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Hoffmann, R. A wiki for the life sciences where authorship matters. Nature Genetics (2008)

Ser-His-Glu triad forms the catalytic site of the lipase from Geotrichum candidum.

The Ser-His-Asp triad is a well known structural feature of the serine proteases. It has also been directly observed in the catalytic sites of two lipases, whose high-resolution three-dimensional structures have been determined 1,2. Lipases show a wide variety of sizes, substrate and positional specificities, and catalytic rates 3. They achieve maximal catalytic rates at oil-water interfaces. The fungus Geotrichum candidum produces several different forms of lipases, two of which have been purified to homogeneity 4,5. Two lipase genes have been identified, cloned and sequenced 6,7. Both code for proteins of 544 amino acids with a total relative molecular mass of about 60,000 (Mr 60K). The two forms are 86% identical. Their isoelectric points differ slightly, being between 4.3 and 4. 6. About 7% of the total Mr is carbohydrate. Until now, only a low resolution structure of GCL has been reported 8, but no high resolution structure has followed. We now report the three-dimensional structure of a lipase from G. candidum ( GCL) at 2.2 A resolution. Unlike the other lipases and serine proteases, the catalytic triad of GCL is Ser-His-Glu, with glutamic acid replacing the usual aspartate. Although the sequence similarity with the other two lipases is limited to the region near the active-site serine, there is some similarity in their three-dimensional structures. The GCL is also an alpha/beta protein with a central mixed beta sheet whose topology is similar to that of the N-terminal domain of human pancreatic lipase. As in the other lipases 1,2, the catalytic site is buried under surface loops. Sequence comparisons with proteins from the cholinesterase family suggest that they also contain the Ser-His-Glu triad.[1]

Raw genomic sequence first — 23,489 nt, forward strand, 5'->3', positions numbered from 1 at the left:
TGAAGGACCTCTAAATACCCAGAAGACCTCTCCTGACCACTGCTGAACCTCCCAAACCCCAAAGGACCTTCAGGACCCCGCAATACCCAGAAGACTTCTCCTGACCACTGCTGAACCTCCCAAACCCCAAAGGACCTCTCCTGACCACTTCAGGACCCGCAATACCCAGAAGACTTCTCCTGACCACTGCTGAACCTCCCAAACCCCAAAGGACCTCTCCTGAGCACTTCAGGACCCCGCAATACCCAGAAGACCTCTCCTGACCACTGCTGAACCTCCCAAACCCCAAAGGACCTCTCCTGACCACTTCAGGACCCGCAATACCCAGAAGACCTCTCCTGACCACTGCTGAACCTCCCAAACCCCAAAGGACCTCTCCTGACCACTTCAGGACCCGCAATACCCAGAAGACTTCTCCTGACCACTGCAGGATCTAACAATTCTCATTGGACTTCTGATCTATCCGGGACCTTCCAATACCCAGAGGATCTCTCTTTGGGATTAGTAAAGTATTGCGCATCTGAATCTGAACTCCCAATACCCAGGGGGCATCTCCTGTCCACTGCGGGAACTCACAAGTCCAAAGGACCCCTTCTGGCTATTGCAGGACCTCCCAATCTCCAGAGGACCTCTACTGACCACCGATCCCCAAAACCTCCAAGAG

1. Ser-His-Glu triad forms the catalytic site of the lipase from Geotrichum candidum. Schrag, J.D., Li, Y.G., Wu, S., Cygler, M. Nature (1991) [Pubmed]
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